Much of this online fervor can be attributed to the creation and distribution of a recent viral video released by the nonprofit organization Invisible Children, Inc. (IC) a group dedicated to “disarm[ing] the LRA and bring[ing] the child soldiers home”.
The video, directed by IC co-founder and filmmaker, Jason Russell, tells the story of Jacob, a Ugandan teenager living in Gulu, Uganda whose own life has been wrought with the terror of civil war in northern Uganda, followed by an account of the conflict taking place between the Ugandan government and the LRA.
Among the many “crimes against humanity” and war crimes pinned on Kony, the actions most derided by activists and news anchors alike are the abductions of children by the LRA to act as sex slaves and child soldiers as well as the forcible mutilation of children’s faces. The IC in particular has raised its voice in reaching out to young people the world over to rally support for their case: make Kony so famous that the violence and deprivation in northern Uganda can’t be ignored. By blasting Kony’s name all over the Internet, pasting fliers in cities all across the globe and garnering support from “policymakers and culture-makers,” the IC team hopes to sway Congress to take action and the public to join the fugue of cries for American support. But the problem lies not only in the misguided cause spearheaded by the IC, but the deceptive ways in which it has tried to promote it.
The IC, given a two out of four star rating for “Accountability and Transparency” on the non-profit watchdog site Charity Navigator, has come under fire as of late for failing to make public its finances or to mention essential facts about the internal conflicts taking place in Uganda as a means of furthering its message. For instance, only about 30 percent of contributions to the IC go to Ugandans in need of aid, while a devastatingly large amount goes to travel expenses, salaries and video and camera equipment.
The video suggests that Kony’s regime is a new phenomenon, an irreconcilable enemy that must be stopped now or never. However,”combat-equipped” US forces have been in Uganda for years following the declaration of the LRA as a terrorist group after the Sept. 11 attacks and the official bumping of Kony up to Specially Designated Global Terrorist status in 2008. The US military even made attempts to capture Kony at his compound during the “Garamba Offensive” (nicknamed Operation Lightning Thunder) that same year.
Even with the generous aid afforded the Ugandan government by the US, Ugandan forces have shown an unwillingness to cooperate in the past. (American-Ugandan military cooperation is one of the primary actions suggested by the IC.) But it goes even further: in 2010, President Obama signed and Congress passed into law a bill that would send 100 military advisers to the region—an accomplishment the filmmaker traces to the public outcry of the IC’s Kony operation. The US had also been aiding Uganda with a combined $885 million for assistance in 2011 as well as directives to combat HIV/AIDS.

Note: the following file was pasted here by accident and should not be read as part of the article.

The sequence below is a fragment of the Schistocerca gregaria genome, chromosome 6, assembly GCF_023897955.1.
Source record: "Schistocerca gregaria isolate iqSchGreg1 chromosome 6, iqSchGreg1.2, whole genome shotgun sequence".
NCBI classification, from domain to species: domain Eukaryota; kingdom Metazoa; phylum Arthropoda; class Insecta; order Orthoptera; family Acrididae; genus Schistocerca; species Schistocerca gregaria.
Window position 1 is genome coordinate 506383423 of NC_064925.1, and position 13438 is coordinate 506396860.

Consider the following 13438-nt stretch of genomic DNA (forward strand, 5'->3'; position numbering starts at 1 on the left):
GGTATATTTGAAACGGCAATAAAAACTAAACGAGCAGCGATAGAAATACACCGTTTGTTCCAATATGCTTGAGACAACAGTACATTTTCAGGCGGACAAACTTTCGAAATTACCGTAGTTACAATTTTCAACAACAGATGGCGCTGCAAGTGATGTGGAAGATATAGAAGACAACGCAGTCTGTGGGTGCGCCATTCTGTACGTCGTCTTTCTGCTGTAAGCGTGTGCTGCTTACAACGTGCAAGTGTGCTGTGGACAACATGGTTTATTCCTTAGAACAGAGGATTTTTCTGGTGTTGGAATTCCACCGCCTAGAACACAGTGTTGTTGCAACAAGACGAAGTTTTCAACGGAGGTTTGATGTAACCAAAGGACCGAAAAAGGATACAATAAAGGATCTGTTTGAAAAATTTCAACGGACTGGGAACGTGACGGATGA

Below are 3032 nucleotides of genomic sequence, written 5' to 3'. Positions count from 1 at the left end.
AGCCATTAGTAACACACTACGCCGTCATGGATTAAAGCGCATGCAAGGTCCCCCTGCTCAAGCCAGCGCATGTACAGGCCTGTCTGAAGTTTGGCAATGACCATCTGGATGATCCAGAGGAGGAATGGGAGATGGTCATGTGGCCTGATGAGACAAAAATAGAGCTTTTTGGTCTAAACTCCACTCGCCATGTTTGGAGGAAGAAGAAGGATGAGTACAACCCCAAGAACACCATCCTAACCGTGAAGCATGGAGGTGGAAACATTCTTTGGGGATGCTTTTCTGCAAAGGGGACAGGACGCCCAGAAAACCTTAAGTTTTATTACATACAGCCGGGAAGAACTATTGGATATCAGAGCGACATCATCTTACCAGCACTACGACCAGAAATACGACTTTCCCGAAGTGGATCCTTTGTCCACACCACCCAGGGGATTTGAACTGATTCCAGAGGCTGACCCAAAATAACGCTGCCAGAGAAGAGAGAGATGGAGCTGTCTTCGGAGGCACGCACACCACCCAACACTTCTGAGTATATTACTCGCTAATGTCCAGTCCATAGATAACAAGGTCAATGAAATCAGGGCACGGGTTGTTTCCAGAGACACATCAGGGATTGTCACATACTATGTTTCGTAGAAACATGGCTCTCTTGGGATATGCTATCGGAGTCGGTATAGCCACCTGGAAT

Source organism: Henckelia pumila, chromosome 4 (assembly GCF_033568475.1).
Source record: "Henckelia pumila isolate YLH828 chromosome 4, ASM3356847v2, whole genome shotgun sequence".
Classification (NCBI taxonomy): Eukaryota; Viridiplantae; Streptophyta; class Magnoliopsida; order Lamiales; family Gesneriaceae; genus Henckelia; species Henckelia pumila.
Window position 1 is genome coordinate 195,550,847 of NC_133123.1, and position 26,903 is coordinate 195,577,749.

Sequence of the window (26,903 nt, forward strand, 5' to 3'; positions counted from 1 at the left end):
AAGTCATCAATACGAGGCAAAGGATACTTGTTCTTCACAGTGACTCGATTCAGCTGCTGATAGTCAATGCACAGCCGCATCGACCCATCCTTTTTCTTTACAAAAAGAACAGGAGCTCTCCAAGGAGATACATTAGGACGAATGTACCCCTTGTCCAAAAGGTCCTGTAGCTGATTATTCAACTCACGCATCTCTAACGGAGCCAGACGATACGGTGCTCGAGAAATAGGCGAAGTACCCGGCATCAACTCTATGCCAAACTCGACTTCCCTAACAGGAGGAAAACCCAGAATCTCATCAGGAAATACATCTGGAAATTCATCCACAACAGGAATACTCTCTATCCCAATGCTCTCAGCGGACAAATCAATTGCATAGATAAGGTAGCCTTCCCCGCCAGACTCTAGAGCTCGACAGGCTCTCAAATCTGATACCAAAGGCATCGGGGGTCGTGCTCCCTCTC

Perhaps there is some leniency to be shown; filming of the documentary started in 2003. Things were very different nine years ago. The US had an entirely different president, and, in fact, it has been suggested (because it came as a surprise to many when Obama authorized the deployment of US military in Uganda) that Obama’s efforts in the African region were merely political gestures made to solidify American ties in the continent. Yet it is mentioned time and again by the makers of the video that the US has been “unwilling” and unflappable in its resilience to help in a country where American interests are not directly served.
Of even more concern is the lack of understanding of diplomacy and diplomatic history on the part of the filmmaker who so staunchly believes that removing Kony will be “change that lasts forever”. First and foremost, Uganda’s actual government is a dictatorship of its own plagued by corruption and one of the fastest-growing populations in the world. (This is the same government, also, that drew international criticism for its persecution of Ugandan homosexuals.)
Reaching all the way back into the recesses of history shows us that the deposition of destructive and oppressive regimes does not guarantee a peaceful outcome. Ngo Dinh Diem was taken out in Vietnam; militaristic control still prevailed. Mubarak was toppled in Egypt; the nation is still a lopsided shell of a democracy. Qaddafi fled from his palace; Libya is still war-torn.
It is still unclear whether the IC favors peace or justice—a dichotomy of values that is sometimes hard to reconcile. Killing Kony would not stop the displacement of Ugandan families, the nation’s own government does so when it relocates entire villages, while capturing Kony and bringing him into the arms of the International Criminal Court (ICC) would force a detailed look at all the crimes he has committed. Though, images of the filmmakers with weapons and Ugandan soldiers doesn’t seem to suggest their support of the latter.
It is admirable that the IC has been able to “[get] young people to care about an issue on the other side of the planet that doesn’t affect them,” but these glaring inaccuracies and manipulated truths cannot be ignored for the sake of a cause. This is not to say that Kony shouldn’t be stopped or that the people over at the IC are malicious snake-oil salesmen, but the ways in which actions are being carried out and the questionable credibility of the people leading such actions is too dangerous to be overlooked.
UPDATE — Mar. 7, 10:31 p.m.
Invisible Children, Inc. responds to criticisms of its viral video.
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Kyle William Dunn / Editor in Chief